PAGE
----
50,000 SAP customers are currently vulnerable to hacks due to software misconfiguration
The vulnerabilities could be prevented if customers simply followed guidance set by SAP more than five years ago
Up to 50,000 businesses that use SAP software are at risk of becoming victim to a cyber attack due to misconfigured software, according to research.
The new critical exploits discovered by cyber security firm Onapsis on 23 April and dubbed '10KBLAZE' would allow a hacker to abuse a misconfiguration in SAPNetWeaver installations as well as S4/HANA to assume complete control of a system without the need for a valid SAP user ID and password.
The company said that after a 10-year examination of publicly available information, 90% of the 1,000,000 SAP systems that are live right now are running the potentially vulnerable equipment.
SAP released guidance to its customers in 2009 and 2013 which outlined how to properly configure the SAP software to protect against security vulnerabilities. But the latest report shows how many businesses have taken these security warnings with a grain of salt.
"The onus is on service providers and customers to implement, enforce and monitor tighter security controls on the systems," said Mariano Nunez, CEO and co-founder, Onapsis. "This can be very challenging and take significant resources, but the stakes are simply too high not to make the suggested configuration changes."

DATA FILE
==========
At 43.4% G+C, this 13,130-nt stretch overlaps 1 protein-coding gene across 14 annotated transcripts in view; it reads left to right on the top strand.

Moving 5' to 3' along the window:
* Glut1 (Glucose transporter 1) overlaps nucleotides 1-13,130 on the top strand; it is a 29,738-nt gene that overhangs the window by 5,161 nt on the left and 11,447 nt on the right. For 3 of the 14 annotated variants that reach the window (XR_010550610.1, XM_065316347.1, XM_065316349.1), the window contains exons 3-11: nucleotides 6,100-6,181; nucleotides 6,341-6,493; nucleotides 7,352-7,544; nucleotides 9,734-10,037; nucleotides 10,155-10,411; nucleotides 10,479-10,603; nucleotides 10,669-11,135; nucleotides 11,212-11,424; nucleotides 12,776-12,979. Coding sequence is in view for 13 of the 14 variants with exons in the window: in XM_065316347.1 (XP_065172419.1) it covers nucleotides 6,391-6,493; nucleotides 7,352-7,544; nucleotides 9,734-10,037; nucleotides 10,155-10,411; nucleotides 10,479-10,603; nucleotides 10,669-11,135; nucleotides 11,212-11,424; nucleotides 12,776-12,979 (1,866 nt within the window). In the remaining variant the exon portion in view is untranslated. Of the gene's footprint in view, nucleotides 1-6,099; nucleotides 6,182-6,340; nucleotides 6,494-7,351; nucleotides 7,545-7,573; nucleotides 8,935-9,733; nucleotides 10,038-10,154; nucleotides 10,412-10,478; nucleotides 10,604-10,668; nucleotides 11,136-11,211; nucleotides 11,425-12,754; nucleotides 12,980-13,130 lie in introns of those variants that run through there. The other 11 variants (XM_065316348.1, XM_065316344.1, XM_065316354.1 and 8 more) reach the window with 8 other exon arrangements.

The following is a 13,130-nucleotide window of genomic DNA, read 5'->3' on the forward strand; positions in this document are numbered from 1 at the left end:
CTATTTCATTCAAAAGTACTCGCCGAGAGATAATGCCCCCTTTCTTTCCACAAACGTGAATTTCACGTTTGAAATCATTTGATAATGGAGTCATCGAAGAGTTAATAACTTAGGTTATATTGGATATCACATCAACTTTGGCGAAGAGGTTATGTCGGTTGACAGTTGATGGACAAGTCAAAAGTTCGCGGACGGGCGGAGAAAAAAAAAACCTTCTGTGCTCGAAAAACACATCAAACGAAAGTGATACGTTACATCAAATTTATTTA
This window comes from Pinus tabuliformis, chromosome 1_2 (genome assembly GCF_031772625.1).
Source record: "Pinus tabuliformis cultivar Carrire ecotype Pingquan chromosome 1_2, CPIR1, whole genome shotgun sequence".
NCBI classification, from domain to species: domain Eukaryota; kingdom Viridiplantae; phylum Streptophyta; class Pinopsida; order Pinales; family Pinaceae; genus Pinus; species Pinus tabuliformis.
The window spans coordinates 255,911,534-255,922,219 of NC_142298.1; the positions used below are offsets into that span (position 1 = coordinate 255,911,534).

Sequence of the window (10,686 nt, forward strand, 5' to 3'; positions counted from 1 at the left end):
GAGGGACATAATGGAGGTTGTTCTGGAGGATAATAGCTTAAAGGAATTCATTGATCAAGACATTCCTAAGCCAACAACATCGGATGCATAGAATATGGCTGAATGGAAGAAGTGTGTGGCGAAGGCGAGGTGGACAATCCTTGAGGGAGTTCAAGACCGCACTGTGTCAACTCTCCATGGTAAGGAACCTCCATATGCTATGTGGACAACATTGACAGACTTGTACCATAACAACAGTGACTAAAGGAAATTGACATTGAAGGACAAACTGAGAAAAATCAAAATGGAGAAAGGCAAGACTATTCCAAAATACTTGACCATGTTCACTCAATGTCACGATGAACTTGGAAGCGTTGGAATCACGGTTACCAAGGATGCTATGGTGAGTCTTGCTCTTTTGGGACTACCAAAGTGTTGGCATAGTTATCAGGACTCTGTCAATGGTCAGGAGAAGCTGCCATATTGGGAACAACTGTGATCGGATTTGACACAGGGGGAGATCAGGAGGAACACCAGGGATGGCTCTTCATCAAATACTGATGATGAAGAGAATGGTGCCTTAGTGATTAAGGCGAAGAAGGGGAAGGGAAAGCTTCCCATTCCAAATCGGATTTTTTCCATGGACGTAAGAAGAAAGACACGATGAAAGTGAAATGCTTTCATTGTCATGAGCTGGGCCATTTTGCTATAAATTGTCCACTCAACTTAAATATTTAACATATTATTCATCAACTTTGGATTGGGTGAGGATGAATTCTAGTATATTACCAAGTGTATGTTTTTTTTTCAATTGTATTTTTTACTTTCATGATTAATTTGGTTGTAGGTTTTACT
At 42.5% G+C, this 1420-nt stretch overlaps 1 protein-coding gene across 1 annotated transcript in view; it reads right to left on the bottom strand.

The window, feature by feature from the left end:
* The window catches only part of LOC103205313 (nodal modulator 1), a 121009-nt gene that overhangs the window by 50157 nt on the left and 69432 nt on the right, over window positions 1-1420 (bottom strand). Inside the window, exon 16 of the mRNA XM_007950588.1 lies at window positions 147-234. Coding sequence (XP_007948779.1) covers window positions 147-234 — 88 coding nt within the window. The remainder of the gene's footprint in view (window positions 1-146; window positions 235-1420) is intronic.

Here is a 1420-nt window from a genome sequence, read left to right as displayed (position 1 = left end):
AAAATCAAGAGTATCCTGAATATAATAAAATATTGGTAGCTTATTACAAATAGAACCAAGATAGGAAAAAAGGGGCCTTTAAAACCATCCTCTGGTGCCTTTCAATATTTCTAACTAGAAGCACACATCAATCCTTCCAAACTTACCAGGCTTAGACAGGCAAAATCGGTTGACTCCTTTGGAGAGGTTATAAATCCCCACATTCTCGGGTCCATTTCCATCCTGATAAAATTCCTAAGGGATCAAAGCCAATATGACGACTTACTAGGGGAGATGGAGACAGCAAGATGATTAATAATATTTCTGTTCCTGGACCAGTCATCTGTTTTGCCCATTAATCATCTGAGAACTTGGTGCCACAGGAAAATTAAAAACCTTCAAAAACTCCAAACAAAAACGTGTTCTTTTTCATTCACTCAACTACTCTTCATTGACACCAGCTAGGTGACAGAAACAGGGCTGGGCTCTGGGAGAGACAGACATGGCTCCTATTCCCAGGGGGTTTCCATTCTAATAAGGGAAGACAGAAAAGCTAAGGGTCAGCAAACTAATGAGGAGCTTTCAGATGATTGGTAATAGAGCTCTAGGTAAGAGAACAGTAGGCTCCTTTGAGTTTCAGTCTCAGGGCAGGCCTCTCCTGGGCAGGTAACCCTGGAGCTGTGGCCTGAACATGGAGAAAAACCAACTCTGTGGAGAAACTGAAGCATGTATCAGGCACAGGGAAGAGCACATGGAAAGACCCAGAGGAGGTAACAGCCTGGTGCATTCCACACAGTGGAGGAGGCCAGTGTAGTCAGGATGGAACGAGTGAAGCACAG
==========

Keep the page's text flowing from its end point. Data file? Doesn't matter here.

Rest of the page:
SAP is a global powerhouse in software development and its products are relied upon by many of the world's leading businesses. Up to 90% of the world's top 2,000 businesses use SAP software to some degree in their infrastructure.
SAP customers collectively distribute 78% of the world's food and 82% of the world's medical devices, according to the company's website. Attacks on these companies could prove to be catastrophic to the global supply chain.
"With these exploits, a hacker could steal anything that sits on a company's SAP systems and also modify any information there - so he can perform financial fraud, withdraw money, or just plainly sabotage and disrupt the systems," Nunez told Reuters.
"SAP is aware of recent reports about vulnerabilities in SAP Gateway and Message Server, however, these have been patched by SAP a few years ago," said an SAP spokesperson. "Security notes 821875,1408081 and 1421005 released in 2009 and 2013 will protect the customer from these exploits. As always, we strongly advise our customers to apply these security notes immediately and ensure secure configuration of their SAP landscape."